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BNAC 20th Anniversary Celebration and Annual Nepal Lecture 2020September 29, 2020
Satyahangma Rituals: Commemorating Phalgunanda in Eastern Nepal (सत्यहाङ्मा संस्कारहरू: पूर्वी नेपालमा फाल्गुनन्दको पुण्यस्मृति)
By: Prof Martin Gaenszle (Professor of Cultural and Intellectual History of Modern South Asia, the University of Vienna, Austria.)
Date, time and venue:
Date: Thursday, 5 November 2020
Time: 12.30 (20th Anniversary Programme). Lecture to start at 13.00 (UK time)
Registration : Required (limited space, first come first serve)
The programme and lecture will be live on BNAC Facebook (www.facebook.com/BNAC.UK).
The new Kiranti religion founded by the spiritual leader and “national luminary” (Mahaguru) Phalgunanda Lingden (1885-1949) is a unique blend of an ethnic tradition marked by shamanic practice and elements of Hinduism. Little is known about the ritual practice performed by the Mahaguru himself and his disciples. However, today, the major successor, Atmananda Lingden, is propagating his version of Satyahangma religion and building a large community of followers. Rituals are based on the Samjik Mundhum, the red book which is the canonical text. The presentation will take a look at the making of this ritual tradition and the controversies which have resulted from different interpretations of Phalgunanda’s heritage. The biggest event in the year is the celebration of Phalgunanda’s birthday on Kartik 25. Especially in east Nepal this is an event of great spiritual as well as political importance, as could be observed in 2018.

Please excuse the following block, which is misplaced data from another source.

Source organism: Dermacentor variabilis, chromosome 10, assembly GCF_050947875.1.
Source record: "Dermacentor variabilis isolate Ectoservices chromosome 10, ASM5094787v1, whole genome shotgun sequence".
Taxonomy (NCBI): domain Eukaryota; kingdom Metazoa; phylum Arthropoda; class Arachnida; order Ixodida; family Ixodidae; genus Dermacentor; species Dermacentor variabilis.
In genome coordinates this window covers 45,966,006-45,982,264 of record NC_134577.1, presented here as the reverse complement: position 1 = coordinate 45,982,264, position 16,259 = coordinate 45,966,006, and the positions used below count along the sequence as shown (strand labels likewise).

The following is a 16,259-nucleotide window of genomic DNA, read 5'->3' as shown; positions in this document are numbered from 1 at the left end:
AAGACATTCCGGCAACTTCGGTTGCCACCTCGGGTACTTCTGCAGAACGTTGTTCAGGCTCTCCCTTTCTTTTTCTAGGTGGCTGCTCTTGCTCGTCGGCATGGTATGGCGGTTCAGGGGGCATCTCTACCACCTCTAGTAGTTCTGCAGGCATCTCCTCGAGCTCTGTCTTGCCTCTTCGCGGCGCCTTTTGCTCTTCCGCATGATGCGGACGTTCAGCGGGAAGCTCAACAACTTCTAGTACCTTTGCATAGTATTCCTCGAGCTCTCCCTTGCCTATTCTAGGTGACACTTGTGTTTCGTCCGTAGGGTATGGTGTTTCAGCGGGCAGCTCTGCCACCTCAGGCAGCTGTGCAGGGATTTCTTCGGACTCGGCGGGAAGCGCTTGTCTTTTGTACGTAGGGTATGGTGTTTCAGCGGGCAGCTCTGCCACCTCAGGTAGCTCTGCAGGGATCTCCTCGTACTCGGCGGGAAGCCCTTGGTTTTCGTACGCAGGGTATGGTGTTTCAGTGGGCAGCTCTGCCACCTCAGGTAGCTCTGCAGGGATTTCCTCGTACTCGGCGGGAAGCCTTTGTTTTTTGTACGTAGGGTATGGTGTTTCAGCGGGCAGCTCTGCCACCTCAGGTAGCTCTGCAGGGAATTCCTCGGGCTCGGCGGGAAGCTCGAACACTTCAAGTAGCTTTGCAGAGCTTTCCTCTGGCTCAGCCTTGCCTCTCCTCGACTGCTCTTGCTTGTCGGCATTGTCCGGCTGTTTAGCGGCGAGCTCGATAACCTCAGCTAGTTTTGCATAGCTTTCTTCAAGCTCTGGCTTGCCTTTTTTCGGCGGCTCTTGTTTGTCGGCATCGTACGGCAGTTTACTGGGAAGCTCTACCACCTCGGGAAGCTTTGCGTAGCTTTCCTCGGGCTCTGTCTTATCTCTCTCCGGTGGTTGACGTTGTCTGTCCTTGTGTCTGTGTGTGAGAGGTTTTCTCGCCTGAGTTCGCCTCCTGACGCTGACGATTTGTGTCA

Martin Gaenszle is Professor in Cultural and Intellectual History of Modern South Asia at the University of Vienna, Austria. He has a Ph.D. in Cultural Anthropology, University of Heidelberg where he also studied Indology and Philosophy. Since 1984 he has been involved in field research in Nepal and North India. From 2000 to 2003 he worked in a collaborative research project on Banaras, India, doing research on the ethnohistory of the Nepali locality. From 2004 to 2006 he was fieldwork coordinator and ethnographic researcher in an interdisciplinary research project documenting two endangered languages in Nepal, Chintang and Puma. Currently he works in a project on Limbu religion in the Nepal-India borderland and heads a project on the Viennese ethnologist and Tibetologist René de Nebesky-Wojkowitz. Among his book publications are the monographs Origins and Migrations: Kinship, Mythology and Ethnic Identity Among the Mewahang Rai (Mandala Book Point, 2000) and Ancestral Voices: Oral Ritual Texts and their Social Contexts among the Mewahang Rai of East Nepal (LIT Verlag, 2002). A recent edited volume is Ritual Speech in the Himalayas: Oral Texts and their Contexts (Harvard University Press, 2018). His major research focus is the study of Kiranti religion and its transformations in the contemporary world. Further scholarly interests include religious pluralism, ethnicity, local history and oral traditions in South Asia, in particular the Himalayan region.